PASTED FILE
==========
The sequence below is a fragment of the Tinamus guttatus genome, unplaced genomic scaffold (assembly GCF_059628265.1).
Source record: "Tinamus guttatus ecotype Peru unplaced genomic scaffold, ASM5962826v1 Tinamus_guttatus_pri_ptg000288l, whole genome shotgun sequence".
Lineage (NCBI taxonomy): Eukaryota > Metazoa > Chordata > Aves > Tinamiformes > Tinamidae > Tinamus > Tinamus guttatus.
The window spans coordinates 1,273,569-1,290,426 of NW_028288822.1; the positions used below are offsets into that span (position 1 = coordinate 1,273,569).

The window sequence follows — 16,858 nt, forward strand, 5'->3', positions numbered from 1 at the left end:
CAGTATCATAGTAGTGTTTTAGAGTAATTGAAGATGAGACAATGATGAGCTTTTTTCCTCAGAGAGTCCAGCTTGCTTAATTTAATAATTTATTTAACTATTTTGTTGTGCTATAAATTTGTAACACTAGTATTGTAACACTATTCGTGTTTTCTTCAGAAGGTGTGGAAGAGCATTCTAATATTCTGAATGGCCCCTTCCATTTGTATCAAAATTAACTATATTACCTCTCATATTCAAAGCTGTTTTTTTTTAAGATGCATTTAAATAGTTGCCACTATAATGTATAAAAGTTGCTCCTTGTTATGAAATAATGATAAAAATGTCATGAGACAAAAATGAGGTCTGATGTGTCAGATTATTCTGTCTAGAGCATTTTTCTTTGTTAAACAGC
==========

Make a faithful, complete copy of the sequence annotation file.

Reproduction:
The sequence below is a fragment of the Tinamus guttatus genome, unplaced genomic scaffold (assembly GCF_059628265.1).
Source record: "Tinamus guttatus ecotype Peru unplaced genomic scaffold, ASM5962826v1 Tinamus_guttatus_pri_ptg000288l, whole genome shotgun sequence".
Lineage (NCBI taxonomy): Eukaryota > Metazoa > Chordata > Aves > Tinamiformes > Tinamidae > Tinamus > Tinamus guttatus.
The window spans coordinates 1,273,569-1,290,426 of NW_028288822.1; the positions used below are offsets into that span (position 1 = coordinate 1,273,569).

The window sequence follows — 16,858 nt, forward strand, 5'->3', positions numbered from 1 at the left end:
CAGTATCATAGTAGTGTTTTAGAGTAATTGAAGATGAGACAATGATGAGCTTTTTTCCTCAGAGAGTCCAGCTTGCTTAATTTAATAATTTATTTAACTATTTTGTTGTGCTATAAATTTGTAACACTAGTATTGTAACACTATTCGTGTTTTCTTCAGAAGGTGTGGAAGAGCATTCTAATATTCTGAATGGCCCCTTCCATTTGTATCAAAATTAACTATATTACCTCTCATATTCAAAGCTGTTTTTTTTTAAGATGCATTTAAATAGTTGCCACTATAATGTATAAAAGTTGCTCCTTGTTATGAAATAATGATAAAAATGTCATGAGACAAAAATGAGGTCTGATGTGTCAGATTATTCTGTCTAGAGCATTTTTCTTTGTTAAACAGC